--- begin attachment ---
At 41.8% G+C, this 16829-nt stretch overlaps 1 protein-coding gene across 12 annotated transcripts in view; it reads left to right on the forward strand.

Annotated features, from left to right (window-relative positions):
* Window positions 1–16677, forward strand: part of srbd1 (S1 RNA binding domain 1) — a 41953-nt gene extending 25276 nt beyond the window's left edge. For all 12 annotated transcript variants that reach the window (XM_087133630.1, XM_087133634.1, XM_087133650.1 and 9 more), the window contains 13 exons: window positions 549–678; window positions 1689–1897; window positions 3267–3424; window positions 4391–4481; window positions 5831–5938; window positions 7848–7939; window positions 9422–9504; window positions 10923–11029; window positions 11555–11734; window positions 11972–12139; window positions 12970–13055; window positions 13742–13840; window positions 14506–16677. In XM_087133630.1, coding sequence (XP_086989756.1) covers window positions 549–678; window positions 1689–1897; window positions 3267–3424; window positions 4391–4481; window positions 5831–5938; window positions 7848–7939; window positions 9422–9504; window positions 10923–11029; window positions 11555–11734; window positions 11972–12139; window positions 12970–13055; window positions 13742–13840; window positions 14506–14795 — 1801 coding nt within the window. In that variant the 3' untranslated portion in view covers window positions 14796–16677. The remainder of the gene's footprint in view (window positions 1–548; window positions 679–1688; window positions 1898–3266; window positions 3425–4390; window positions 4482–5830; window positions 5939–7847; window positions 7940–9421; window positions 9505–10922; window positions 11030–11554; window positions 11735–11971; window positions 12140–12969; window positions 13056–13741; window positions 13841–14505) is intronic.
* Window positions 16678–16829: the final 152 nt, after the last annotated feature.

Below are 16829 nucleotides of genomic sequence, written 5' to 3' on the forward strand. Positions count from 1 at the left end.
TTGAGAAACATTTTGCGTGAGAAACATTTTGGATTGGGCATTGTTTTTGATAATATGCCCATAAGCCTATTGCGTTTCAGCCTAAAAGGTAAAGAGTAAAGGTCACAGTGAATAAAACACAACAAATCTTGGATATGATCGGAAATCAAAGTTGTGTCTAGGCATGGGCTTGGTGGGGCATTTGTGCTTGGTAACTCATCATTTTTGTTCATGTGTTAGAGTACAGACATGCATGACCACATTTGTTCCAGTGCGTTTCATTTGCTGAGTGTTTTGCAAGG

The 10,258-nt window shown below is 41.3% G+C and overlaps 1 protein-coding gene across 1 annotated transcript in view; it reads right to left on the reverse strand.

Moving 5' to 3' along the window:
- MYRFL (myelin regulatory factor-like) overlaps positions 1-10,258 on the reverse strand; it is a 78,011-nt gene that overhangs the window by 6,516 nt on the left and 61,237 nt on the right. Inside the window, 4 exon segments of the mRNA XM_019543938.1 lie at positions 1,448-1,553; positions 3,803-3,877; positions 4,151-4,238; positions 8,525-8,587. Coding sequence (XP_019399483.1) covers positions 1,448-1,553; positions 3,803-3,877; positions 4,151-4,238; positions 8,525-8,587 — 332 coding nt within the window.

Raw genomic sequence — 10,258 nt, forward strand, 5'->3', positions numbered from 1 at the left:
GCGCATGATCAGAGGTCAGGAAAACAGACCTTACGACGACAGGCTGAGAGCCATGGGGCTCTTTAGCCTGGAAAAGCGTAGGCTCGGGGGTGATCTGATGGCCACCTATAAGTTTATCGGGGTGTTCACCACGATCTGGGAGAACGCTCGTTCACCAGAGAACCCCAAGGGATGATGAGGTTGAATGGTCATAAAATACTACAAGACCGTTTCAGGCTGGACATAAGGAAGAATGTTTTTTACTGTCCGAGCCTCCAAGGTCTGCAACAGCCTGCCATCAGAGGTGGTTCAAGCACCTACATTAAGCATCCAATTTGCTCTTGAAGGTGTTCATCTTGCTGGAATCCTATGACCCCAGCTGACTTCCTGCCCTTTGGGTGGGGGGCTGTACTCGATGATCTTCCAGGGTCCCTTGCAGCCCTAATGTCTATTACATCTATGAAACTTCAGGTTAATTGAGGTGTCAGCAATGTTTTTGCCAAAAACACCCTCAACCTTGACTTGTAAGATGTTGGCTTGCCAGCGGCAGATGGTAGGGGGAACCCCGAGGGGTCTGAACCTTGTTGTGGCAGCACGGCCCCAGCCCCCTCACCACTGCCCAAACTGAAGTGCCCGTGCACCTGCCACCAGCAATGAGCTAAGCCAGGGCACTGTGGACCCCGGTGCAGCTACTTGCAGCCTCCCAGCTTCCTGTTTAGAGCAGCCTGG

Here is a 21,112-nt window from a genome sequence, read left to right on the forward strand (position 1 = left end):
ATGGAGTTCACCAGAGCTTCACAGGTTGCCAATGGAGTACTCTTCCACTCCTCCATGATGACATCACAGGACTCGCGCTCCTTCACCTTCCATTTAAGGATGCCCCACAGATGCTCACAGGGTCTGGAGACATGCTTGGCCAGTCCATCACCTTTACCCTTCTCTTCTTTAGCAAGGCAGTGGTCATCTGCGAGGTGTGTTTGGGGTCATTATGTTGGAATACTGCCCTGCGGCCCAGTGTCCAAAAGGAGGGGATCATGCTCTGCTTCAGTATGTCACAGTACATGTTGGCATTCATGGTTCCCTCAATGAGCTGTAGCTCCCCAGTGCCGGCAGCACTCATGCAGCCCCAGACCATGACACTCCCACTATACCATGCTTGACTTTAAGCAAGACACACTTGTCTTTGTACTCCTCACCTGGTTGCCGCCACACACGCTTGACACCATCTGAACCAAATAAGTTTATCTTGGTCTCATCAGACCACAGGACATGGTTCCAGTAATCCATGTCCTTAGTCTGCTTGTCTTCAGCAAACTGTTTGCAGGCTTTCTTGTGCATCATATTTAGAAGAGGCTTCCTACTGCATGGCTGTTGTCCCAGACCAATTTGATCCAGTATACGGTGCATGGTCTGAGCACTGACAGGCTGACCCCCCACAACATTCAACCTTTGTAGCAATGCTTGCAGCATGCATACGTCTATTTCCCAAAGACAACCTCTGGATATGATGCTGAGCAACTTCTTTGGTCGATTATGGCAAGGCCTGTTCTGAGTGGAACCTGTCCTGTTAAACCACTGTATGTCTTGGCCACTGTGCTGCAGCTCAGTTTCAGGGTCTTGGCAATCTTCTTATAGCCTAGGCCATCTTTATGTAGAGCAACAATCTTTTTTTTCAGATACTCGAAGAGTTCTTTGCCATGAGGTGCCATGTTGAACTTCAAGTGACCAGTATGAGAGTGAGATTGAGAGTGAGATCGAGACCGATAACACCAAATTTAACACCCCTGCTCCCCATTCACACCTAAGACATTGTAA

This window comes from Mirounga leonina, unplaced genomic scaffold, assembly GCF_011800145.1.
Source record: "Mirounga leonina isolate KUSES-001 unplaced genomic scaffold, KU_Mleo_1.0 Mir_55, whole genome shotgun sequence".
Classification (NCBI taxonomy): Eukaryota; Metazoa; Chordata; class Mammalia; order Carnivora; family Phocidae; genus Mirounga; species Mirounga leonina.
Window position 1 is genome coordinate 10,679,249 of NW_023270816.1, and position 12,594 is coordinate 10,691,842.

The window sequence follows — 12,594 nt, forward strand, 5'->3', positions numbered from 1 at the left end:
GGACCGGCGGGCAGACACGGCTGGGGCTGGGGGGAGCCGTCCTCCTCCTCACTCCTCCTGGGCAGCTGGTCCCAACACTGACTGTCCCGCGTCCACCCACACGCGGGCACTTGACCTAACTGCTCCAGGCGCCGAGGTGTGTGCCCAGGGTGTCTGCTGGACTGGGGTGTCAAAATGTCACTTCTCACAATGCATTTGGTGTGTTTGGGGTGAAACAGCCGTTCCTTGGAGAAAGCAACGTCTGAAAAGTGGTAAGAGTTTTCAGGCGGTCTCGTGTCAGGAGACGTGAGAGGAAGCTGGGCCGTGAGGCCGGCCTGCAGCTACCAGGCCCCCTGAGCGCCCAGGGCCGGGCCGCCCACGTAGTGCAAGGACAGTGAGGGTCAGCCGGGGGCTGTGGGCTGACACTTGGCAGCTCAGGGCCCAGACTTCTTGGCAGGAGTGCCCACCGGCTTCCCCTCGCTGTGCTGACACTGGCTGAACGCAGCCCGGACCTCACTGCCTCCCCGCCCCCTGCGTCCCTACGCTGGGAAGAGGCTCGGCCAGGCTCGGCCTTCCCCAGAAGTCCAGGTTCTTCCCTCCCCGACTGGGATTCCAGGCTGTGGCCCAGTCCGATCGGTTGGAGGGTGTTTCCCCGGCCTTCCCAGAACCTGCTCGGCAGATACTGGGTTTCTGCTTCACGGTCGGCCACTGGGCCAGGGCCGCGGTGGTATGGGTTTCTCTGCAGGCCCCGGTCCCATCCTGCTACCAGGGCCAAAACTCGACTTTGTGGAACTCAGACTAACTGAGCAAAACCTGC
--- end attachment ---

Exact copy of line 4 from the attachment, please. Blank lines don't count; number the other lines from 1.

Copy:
* Window positions 16678–16829: the final 152 nt, after the last annotated feature.